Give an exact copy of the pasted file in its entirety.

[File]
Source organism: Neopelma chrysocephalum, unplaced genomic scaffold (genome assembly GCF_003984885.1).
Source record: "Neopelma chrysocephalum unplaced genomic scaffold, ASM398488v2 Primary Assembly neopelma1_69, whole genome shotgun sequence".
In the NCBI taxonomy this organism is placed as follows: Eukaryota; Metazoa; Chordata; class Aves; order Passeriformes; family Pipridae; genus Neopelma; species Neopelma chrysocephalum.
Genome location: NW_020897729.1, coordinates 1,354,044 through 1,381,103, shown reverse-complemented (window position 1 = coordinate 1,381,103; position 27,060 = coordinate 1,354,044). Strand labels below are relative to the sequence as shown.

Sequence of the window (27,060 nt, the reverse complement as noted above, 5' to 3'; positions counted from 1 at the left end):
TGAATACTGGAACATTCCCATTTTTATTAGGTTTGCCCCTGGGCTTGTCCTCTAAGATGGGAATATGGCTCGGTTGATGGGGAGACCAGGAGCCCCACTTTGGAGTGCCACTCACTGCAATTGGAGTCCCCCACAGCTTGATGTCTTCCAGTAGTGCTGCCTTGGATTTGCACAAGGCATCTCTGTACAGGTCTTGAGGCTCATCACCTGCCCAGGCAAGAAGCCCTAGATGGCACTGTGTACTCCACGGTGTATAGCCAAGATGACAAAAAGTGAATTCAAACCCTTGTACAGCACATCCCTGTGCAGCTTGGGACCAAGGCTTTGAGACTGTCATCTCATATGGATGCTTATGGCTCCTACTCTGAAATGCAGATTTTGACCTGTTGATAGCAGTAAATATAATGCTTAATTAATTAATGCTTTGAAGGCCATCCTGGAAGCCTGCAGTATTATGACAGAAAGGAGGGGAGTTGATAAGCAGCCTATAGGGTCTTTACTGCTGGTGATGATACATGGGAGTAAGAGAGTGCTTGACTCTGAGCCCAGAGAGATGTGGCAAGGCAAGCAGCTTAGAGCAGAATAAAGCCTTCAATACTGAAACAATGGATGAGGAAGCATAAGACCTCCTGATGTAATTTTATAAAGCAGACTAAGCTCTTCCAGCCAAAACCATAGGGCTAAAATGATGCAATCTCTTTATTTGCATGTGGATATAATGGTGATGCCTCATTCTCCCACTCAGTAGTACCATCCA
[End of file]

Source organism: Neopelma chrysocephalum, unplaced genomic scaffold (genome assembly GCF_003984885.1).
Source record: "Neopelma chrysocephalum unplaced genomic scaffold, ASM398488v2 Primary Assembly neopelma1_69, whole genome shotgun sequence".
In the NCBI taxonomy this organism is placed as follows: Eukaryota; Metazoa; Chordata; class Aves; order Passeriformes; family Pipridae; genus Neopelma; species Neopelma chrysocephalum.
Genome location: NW_020897729.1, coordinates 1,354,044 through 1,381,103, shown reverse-complemented (window position 1 = coordinate 1,381,103; position 27,060 = coordinate 1,354,044). Strand labels below are relative to the sequence as shown.

Sequence of the window (27,060 nt, the reverse complement as noted above, 5' to 3'; positions counted from 1 at the left end):
TGAATACTGGAACATTCCCATTTTTATTAGGTTTGCCCCTGGGCTTGTCCTCTAAGATGGGAATATGGCTCGGTTGATGGGGAGACCAGGAGCCCCACTTTGGAGTGCCACTCACTGCAATTGGAGTCCCCCACAGCTTGATGTCTTCCAGTAGTGCTGCCTTGGATTTGCACAAGGCATCTCTGTACAGGTCTTGAGGCTCATCACCTGCCCAGGCAAGAAGCCCTAGATGGCACTGTGTACTCCACGGTGTATAGCCAAGATGACAAAAAGTGAATTCAAACCCTTGTACAGCACATCCCTGTGCAGCTTGGGACCAAGGCTTTGAGACTGTCATCTCATATGGATGCTTATGGCTCCTACTCTGAAATGCAGATTTTGACCTGTTGATAGCAGTAAATATAATGCTTAATTAATTAATGCTTTGAAGGCCATCCTGGAAGCCTGCAGTATTATGACAGAAAGGAGGGGAGTTGATAAGCAGCCTATAGGGTCTTTACTGCTGGTGATGATACATGGGAGTAAGAGAGTGCTTGACTCTGAGCCCAGAGAGATGTGGCAAGGCAAGCAGCTTAGAGCAGAATAAAGCCTTCAATACTGAAACAATGGATGAGGAAGCATAAGACCTCCTGATGTAATTTTATAAAGCAGACTAAGCTCTTCCAGCCAAAACCATAGGGCTAAAATGATGCAATCTCTTTATTTGCATGTGGATATAATGGTGATGCCTCATTCTCCCACTCAGTAGTACCATCCA